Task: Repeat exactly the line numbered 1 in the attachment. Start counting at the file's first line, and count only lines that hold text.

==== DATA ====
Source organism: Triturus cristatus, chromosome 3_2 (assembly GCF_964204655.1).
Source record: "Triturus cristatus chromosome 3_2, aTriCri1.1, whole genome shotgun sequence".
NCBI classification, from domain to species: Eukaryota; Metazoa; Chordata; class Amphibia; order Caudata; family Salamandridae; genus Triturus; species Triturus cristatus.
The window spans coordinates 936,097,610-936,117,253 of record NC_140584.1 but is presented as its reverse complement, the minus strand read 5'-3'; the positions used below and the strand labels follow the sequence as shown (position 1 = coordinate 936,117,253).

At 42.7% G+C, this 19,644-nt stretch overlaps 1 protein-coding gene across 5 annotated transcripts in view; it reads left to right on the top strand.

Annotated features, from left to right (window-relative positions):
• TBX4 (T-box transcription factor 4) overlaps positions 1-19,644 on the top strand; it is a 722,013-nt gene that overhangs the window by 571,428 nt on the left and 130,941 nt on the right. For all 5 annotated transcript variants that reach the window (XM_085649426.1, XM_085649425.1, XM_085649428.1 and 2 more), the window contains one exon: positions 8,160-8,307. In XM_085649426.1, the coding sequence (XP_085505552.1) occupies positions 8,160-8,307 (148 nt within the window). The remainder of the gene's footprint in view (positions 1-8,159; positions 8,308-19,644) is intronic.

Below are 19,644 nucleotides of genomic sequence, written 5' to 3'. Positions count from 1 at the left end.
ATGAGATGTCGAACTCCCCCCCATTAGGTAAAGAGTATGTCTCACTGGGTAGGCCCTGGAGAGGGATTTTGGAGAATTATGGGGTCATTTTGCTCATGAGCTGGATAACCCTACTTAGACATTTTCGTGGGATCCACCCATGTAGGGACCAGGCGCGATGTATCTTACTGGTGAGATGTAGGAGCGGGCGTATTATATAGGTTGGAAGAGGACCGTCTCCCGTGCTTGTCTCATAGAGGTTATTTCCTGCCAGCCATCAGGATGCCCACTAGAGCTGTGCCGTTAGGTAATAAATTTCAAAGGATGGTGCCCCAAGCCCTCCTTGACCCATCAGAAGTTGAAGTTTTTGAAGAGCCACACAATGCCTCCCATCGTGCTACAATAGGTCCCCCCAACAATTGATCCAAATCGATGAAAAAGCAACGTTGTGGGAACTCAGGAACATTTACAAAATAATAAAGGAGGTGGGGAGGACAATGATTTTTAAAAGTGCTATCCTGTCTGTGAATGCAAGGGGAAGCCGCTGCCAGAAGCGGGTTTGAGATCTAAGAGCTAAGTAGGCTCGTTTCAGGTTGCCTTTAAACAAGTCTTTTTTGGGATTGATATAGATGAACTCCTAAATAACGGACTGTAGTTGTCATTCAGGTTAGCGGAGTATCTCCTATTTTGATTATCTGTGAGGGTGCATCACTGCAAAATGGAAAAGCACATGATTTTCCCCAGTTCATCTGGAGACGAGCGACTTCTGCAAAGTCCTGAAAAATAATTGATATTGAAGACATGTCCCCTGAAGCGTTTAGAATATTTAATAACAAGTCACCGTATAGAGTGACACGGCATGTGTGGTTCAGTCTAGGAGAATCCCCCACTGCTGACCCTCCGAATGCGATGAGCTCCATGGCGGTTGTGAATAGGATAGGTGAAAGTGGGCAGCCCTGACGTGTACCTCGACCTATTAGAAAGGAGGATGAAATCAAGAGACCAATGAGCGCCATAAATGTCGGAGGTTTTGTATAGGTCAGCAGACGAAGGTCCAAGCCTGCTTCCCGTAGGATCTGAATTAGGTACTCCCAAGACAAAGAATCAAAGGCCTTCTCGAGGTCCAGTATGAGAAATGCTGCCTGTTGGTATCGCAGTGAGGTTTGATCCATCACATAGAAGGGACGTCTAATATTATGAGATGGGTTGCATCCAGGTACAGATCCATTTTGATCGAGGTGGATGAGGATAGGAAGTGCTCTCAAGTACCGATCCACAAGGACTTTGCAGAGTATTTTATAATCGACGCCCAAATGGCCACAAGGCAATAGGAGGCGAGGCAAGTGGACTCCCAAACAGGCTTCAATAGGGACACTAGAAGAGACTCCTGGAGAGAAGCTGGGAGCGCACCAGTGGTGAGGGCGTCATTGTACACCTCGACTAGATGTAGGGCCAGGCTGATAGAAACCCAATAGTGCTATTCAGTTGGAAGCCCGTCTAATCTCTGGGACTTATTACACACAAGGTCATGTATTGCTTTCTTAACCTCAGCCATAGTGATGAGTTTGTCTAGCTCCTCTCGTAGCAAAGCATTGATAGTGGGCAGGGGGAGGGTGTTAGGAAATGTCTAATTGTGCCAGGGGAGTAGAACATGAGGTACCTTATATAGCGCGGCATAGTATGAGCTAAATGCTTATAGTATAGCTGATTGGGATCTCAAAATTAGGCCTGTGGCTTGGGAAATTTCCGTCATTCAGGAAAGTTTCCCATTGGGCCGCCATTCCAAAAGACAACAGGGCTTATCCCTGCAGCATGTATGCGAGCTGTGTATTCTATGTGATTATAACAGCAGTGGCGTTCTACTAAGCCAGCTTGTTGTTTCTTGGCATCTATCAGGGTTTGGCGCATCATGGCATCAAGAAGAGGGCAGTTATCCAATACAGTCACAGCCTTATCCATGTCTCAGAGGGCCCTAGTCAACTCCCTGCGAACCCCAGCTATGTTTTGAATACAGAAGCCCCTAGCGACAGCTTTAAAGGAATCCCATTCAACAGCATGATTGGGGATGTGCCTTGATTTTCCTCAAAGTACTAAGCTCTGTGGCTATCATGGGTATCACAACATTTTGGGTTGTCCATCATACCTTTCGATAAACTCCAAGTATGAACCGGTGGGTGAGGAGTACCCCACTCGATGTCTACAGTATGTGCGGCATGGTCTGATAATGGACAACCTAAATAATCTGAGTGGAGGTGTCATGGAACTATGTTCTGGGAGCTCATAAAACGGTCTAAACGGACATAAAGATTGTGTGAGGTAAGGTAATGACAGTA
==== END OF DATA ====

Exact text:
Source organism: Triturus cristatus, chromosome 3_2 (assembly GCF_964204655.1).